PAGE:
Rocky, barren ground. Sinkholes, caves, underground water with no apparent surface streams or lakes. Karst. Derived from the Slavic word krs or kras, the German karst, and the Italian carso or carsico, the word means ‘rocky mountain’ or ‘stone.’ Karst landscapes cover half of Croatia’s topography and more than 80% of Croatia’s lavishly indented coastline and 1,000 plus islands.
Interactions between the Dinaric Alps, Dolomite Mountains and rainwater create some of Croatia’s most dramatic landscapes. Dinaric limestone forms most karst landscapes along with another porous, sedimentary rock called dolomite. Since limestone is largely made of calcium carbonate (created by fossilized coral and mollusks), it dissolves when rainwater (carrying carbon dioxide) seeps into its cracks. As rainwater dissolves the stone, sinkholes, caverns, and caves form. Karst caves played an important role in Croatia’s cultural, social, and sometimes conflicted political history. Today Hvar’s and Biševo’s blue caves are popular tourist destinations.
Rain water is stored in underground water systems or karst aquifers which provide water for animal and plant life. More than 25% of the world’s population either lives on or obtains its water from karst aquifers. In spite of what looks like a barren barren environment, in summer Croatian karst landscapes are usually covered with aromatic herbs like thyme, rosemary, lavender, and sage. And campanula tommasiniana/Croatian bellflower pictured here on Mount Učka in Istria.
Krka National Park is sometimes said to be the heart of Croatia’s karst region. The park is in central Dalmatia near the Krka River. It features canyons, waterfalls, lakes, rapids and distinctive karst scenery. The cascading waterfalls in Krka Park are formed as karst slowly collapses. Both Krka and Plitvice Lakes National Parks have villages located within the boundaries of this protected area, but only in Krka Park is swimming allowed.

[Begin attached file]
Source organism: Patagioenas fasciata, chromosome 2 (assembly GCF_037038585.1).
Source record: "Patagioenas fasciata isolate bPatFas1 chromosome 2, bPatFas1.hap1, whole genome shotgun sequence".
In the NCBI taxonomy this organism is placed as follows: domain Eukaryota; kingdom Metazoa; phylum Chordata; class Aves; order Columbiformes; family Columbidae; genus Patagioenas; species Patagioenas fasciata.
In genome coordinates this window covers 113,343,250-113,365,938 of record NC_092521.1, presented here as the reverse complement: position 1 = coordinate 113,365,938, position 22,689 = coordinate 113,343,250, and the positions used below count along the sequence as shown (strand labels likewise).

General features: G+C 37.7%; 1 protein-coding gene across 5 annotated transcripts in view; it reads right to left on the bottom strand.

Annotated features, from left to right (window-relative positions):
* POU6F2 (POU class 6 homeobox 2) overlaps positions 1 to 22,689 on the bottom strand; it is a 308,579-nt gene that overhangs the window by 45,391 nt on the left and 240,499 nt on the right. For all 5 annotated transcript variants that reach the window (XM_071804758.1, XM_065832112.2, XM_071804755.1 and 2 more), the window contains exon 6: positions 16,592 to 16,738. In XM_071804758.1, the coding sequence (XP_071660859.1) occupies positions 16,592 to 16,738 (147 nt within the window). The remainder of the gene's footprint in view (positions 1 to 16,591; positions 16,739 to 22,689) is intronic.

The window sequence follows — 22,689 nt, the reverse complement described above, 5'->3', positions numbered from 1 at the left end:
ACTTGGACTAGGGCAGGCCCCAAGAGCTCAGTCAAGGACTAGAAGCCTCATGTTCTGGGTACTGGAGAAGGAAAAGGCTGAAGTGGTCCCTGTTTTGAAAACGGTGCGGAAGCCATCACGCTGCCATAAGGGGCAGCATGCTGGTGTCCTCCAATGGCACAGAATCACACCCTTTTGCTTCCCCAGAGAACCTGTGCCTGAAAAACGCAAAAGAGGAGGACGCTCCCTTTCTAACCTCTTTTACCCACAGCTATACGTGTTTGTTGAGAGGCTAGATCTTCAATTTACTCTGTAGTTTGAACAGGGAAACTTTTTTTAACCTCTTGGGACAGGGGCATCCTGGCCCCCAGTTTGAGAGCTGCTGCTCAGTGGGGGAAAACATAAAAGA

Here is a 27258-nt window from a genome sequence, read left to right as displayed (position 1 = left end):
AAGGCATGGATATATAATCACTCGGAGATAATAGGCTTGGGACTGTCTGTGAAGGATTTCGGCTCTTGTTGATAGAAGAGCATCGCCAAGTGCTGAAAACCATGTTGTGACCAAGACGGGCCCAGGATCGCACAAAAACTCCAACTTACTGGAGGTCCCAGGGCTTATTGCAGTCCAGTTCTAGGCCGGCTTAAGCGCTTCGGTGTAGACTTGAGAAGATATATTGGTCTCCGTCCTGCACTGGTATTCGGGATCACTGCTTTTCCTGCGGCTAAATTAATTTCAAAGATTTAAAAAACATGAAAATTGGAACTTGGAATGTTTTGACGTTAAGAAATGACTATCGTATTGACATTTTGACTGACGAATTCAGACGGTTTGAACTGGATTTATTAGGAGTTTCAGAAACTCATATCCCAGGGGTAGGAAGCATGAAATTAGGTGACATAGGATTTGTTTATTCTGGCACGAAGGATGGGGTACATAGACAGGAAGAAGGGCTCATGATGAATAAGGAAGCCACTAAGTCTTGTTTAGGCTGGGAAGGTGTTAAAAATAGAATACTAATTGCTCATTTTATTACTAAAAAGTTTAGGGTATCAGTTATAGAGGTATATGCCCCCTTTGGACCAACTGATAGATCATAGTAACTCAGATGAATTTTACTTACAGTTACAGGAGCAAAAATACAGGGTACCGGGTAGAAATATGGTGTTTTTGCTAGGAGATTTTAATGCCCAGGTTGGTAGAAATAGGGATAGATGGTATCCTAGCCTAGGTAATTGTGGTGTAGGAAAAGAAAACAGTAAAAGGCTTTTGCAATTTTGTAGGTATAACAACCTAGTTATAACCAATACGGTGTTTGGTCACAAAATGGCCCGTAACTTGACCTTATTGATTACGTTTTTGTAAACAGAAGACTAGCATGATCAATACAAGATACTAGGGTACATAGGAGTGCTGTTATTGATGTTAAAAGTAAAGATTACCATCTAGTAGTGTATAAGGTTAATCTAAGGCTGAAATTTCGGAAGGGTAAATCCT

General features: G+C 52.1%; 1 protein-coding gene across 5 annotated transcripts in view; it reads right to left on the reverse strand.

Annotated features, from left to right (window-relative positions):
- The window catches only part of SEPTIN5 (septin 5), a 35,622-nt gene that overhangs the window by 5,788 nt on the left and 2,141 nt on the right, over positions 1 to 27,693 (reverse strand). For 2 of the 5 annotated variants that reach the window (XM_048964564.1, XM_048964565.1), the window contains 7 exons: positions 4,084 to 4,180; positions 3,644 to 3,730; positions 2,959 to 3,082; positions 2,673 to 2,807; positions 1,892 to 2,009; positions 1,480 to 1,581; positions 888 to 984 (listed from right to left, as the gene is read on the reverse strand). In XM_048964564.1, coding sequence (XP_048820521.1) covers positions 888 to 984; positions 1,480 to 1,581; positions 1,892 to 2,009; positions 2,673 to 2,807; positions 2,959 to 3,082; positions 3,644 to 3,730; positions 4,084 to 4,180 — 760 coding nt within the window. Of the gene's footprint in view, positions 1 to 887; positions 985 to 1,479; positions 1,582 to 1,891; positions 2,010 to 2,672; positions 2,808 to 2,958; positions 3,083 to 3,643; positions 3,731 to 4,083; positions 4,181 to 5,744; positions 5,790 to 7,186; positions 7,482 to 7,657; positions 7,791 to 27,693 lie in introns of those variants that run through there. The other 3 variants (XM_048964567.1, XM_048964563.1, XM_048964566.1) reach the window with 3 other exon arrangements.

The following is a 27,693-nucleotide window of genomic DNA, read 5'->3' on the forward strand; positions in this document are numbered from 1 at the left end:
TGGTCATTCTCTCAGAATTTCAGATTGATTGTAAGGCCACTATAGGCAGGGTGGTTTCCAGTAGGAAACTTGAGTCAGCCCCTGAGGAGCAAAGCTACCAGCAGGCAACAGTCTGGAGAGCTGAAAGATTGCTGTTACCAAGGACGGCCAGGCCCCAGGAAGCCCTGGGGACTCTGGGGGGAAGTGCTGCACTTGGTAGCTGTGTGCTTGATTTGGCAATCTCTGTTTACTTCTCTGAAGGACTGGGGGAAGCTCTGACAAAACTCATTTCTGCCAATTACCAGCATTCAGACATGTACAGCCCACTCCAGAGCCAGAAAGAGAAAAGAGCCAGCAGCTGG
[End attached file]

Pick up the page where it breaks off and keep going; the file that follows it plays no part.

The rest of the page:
Plitvice Lakes National Park is one of the world’s most beautiful karst formations. The park was founded in 1949 and designated a UNESCO world heritage site in 1979. Plitvice is so visually stunning and unique it attracts a million visitors each year. Selfie takers who fall occasionally off wooden paths into the lakes are frowned upon. Plitvice’s karst-created water system is vital to the health of this protected natural phenomena.
The terraced lakes and waterfalls are possible because of karstation and the interaction between air, water and plant life. Travertine dams are formed from algae, moss, and bacteria growing together. These dams help water to pool into shallow lakes. Because Plitvice’s sixteen connected lakes are supersaturated with dissolved calcium carbonate mixed with other minerals, the color of the water is blue, azure, grey or green depending on the intensity of mineral deposits and angle of the sunlight.
Marie Scatena and Public Domain